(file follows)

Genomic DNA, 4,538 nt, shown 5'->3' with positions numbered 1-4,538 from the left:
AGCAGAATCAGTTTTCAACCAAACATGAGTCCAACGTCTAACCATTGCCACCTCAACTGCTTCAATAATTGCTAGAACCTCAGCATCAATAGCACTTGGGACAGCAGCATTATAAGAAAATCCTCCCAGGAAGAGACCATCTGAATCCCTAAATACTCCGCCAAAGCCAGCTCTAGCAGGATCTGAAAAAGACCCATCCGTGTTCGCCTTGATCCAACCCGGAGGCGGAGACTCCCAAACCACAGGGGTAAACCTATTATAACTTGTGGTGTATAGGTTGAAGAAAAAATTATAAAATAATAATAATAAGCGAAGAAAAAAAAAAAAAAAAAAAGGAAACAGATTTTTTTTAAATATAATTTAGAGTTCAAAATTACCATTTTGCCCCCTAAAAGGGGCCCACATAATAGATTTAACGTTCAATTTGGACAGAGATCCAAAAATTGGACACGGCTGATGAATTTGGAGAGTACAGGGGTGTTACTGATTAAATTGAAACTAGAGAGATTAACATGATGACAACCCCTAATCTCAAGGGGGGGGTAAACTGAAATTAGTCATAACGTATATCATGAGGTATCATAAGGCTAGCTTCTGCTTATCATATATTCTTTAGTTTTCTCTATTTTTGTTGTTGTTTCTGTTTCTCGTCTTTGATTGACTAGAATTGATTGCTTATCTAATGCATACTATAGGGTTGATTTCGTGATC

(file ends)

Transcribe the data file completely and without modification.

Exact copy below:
Genomic DNA, 4,538 nt, shown 5'->3' with positions numbered 1-4,538 from the left:
AGCAGAATCAGTTTTCAACCAAACATGAGTCCAACGTCTAACCATTGCCACCTCAACTGCTTCAATAATTGCTAGAACCTCAGCATCAATAGCACTTGGGACAGCAGCATTATAAGAAAATCCTCCCAGGAAGAGACCATCTGAATCCCTAAATACTCCGCCAAAGCCAGCTCTAGCAGGATCTGAAAAAGACCCATCCGTGTTCGCCTTGATCCAACCCGGAGGCGGAGACTCCCAAACCACAGGGGTAAACCTATTATAACTTGTGGTGTATAGGTTGAAGAAAAAATTATAAAATAATAATAATAAGCGAAGAAAAAAAAAAAAAAAAAAAGGAAACAGATTTTTTTTAAATATAATTTAGAGTTCAAAATTACCATTTTGCCCCCTAAAAGGGGCCCACATAATAGATTTAACGTTCAATTTGGACAGAGATCCAAAAATTGGACACGGCTGATGAATTTGGAGAGTACAGGGGTGTTACTGATTAAATTGAAACTAGAGAGATTAACATGATGACAACCCCTAATCTCAAGGGGGGGGTAAACTGAAATTAGTCATAACGTATATCATGAGGTATCATAAGGCTAGCTTCTGCTTATCATATATTCTTTAGTTTTCTCTATTTTTGTTGTTGTTTCTGTTTCTCGTCTTTGATTGACTAGAATTGATTGCTTATCTAATGCATACTATAGGGTTGATTTCGTGATC